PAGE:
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On behalf of all my Boing Boing and Boing Boing tv colleagues, I'm excited and proud to announce the debut of a new series within our daily video program: BBtv World. This ongoing series will feature first-person glimpses of life around the world, told through the lenses and voices of Boing Boing editors, guest collaborators -- and through the people in these places, their own stories, their own way. When we can, we want to place the camera directly in the hands -- literally -- of the people whose lives, cultures, and lands we're visiting.
We're kicking this off with an episode I shot during a recent visit in a K'iche Maya village in the highlands of Guatemala. I go there a few times a year to work on sustainable development projects with an international nonprofit managed with local indigenous leaders.
"El Molinero," the title of this debut piece, refers to the corn mill where young girls go every day to grind soaked, hulled corn ("nixtamal") into soft dough for tortillas or tamales (in K'iche, the dough is "k'osh").
The old machine -- hacked together by local craftsman from various components -- is extremely loud, spews smelly fuel exhaust, and like many aspects of daily life and work here, is not neccesarily safe.
The K'iche girls you see in this episode helped me shoot some of what you see. In future episodes, they'll tell their stories themselves, and we'll visit other places -- Tibet, Africa, Mexico, China, India, and Japan, to name a few of the destinations planned.
Tech note: some of the footage used in this episode was shot on micro-mini digital camcorders donated for review purposes by Pure Digital Inc. (the Flip camcorder) and RCA (RCA Small Wonder). I'll post more about the tests on those devices, and how the people here are using each of them in experimental "distributed documentary" projects.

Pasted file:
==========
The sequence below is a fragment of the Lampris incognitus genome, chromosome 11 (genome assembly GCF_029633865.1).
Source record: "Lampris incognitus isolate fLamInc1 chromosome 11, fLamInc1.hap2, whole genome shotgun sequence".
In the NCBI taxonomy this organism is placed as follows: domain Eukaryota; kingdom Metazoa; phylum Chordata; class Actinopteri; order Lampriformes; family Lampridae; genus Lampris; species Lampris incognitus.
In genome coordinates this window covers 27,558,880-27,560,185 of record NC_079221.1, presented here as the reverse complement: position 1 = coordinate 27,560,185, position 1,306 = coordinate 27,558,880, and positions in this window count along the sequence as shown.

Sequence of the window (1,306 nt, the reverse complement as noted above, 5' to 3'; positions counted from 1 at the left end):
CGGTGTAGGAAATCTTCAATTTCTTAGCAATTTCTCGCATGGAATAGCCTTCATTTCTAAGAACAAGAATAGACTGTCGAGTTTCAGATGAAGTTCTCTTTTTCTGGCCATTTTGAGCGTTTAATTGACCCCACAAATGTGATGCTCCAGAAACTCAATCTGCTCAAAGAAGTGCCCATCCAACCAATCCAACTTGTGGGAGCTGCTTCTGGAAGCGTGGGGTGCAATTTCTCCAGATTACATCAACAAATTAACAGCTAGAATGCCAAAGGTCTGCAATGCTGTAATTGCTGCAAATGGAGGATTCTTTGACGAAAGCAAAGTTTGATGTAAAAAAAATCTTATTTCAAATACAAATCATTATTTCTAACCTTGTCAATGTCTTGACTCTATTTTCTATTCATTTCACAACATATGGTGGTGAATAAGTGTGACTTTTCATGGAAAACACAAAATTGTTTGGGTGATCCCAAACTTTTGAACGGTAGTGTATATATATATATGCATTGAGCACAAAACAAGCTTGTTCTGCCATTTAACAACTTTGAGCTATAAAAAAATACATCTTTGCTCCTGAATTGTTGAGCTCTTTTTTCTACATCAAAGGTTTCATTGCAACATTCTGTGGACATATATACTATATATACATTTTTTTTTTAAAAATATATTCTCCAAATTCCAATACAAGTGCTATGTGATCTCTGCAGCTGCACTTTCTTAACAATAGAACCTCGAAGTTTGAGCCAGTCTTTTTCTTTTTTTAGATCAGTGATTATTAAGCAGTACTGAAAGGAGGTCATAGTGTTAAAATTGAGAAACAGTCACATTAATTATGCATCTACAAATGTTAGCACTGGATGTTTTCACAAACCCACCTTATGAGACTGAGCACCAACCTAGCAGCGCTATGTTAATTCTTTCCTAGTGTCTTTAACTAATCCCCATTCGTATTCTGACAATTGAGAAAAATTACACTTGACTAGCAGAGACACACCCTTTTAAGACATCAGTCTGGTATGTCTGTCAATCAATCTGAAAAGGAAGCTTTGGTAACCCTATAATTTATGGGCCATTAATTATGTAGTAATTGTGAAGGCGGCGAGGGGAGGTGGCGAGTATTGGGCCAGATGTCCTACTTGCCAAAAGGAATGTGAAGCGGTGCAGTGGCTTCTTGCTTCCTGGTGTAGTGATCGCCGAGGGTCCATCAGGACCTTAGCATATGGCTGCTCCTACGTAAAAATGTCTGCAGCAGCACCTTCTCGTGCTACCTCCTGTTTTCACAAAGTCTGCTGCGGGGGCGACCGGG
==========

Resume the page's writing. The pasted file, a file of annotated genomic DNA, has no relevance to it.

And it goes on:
SPONSOR SHOUT-OUT: The BBtv crew wishes to thank Microsoft for underwriting this episode, and generously supporting the launch of the "BBtv World" series. In this ongoing video series, we will be looking at the intersection of social causes & technology around the world from a number of perspectives. Through their new "i’m Initiative," Microsoft shares a portion of the program's advertising revenue with some of the world’s most important social causes when users email or IM with tools such as Windows Live™ Messenger and Windows Live Hotmail®. For more information, visit imtalkathon.com or im.live.com.
Related posts from the Boing Boing archives:
- BBtv WORLD: Through the eyes of the pueblo. (Guatemala)
- BBtv WORLD: Migration, and a Mayan Sweat Bath. (Guatemala)
- NPR Xeni Tech - Guatemala: digital archives may help find "disappeared."
- NPR Xeni Tech - Guatemala: Unearthing the Future. "A Database for the Dead."
- NPR Xeni Tech - Guatemala: "Storm Victims' Remains Exhumed"
- NPR Xeni Tech - Reporter's notebook: Guatemala
- NPR Xeni Tech - Guatemala: Project Builds Grassroots Tech
- NPR Xeni Tech - Guatemala: Unearthing the Future (and new podcast)
Boing Boing editor/partner and tech culture journalist Xeni Jardin hosts and produces Boing Boing's in-flight TV channel on Virgin America airlines (#10 on the dial), and writes about living with breast cancer. Diagnosed in 2011. @xeni on Twitter. email: email@example.com.